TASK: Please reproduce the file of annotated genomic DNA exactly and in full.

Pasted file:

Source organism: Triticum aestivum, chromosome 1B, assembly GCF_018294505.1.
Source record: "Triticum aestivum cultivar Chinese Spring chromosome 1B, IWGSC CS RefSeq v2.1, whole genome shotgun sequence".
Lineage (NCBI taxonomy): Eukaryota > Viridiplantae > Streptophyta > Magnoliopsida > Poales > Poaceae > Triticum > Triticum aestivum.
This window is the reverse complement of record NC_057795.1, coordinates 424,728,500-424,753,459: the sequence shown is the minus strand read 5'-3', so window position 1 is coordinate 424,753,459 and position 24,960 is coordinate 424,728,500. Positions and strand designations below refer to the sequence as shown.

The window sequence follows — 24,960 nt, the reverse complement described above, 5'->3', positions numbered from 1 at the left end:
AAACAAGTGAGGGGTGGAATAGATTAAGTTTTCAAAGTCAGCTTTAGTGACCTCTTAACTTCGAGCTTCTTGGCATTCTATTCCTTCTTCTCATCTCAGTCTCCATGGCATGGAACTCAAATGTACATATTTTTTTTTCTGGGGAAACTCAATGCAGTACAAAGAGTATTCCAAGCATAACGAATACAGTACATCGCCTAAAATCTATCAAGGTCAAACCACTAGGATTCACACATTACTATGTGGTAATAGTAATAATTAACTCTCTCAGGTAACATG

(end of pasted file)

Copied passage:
Source organism: Triticum aestivum, chromosome 1B, assembly GCF_018294505.1.
Source record: "Triticum aestivum cultivar Chinese Spring chromosome 1B, IWGSC CS RefSeq v2.1, whole genome shotgun sequence".
Lineage (NCBI taxonomy): Eukaryota > Viridiplantae > Streptophyta > Magnoliopsida > Poales > Poaceae > Triticum > Triticum aestivum.
This window is the reverse complement of record NC_057795.1, coordinates 424,728,500-424,753,459: the sequence shown is the minus strand read 5'-3', so window position 1 is coordinate 424,753,459 and position 24,960 is coordinate 424,728,500. Positions and strand designations below refer to the sequence as shown.

The window sequence follows — 24,960 nt, the reverse complement described above, 5'->3', positions numbered from 1 at the left end:
AAACAAGTGAGGGGTGGAATAGATTAAGTTTTCAAAGTCAGCTTTAGTGACCTCTTAACTTCGAGCTTCTTGGCATTCTATTCCTTCTTCTCATCTCAGTCTCCATGGCATGGAACTCAAATGTACATATTTTTTTTTCTGGGGAAACTCAATGCAGTACAAAGAGTATTCCAAGCATAACGAATACAGTACATCGCCTAAAATCTATCAAGGTCAAACCACTAGGATTCACACATTACTATGTGGTAATAGTAATAATTAACTCTCTCAGGTAACATG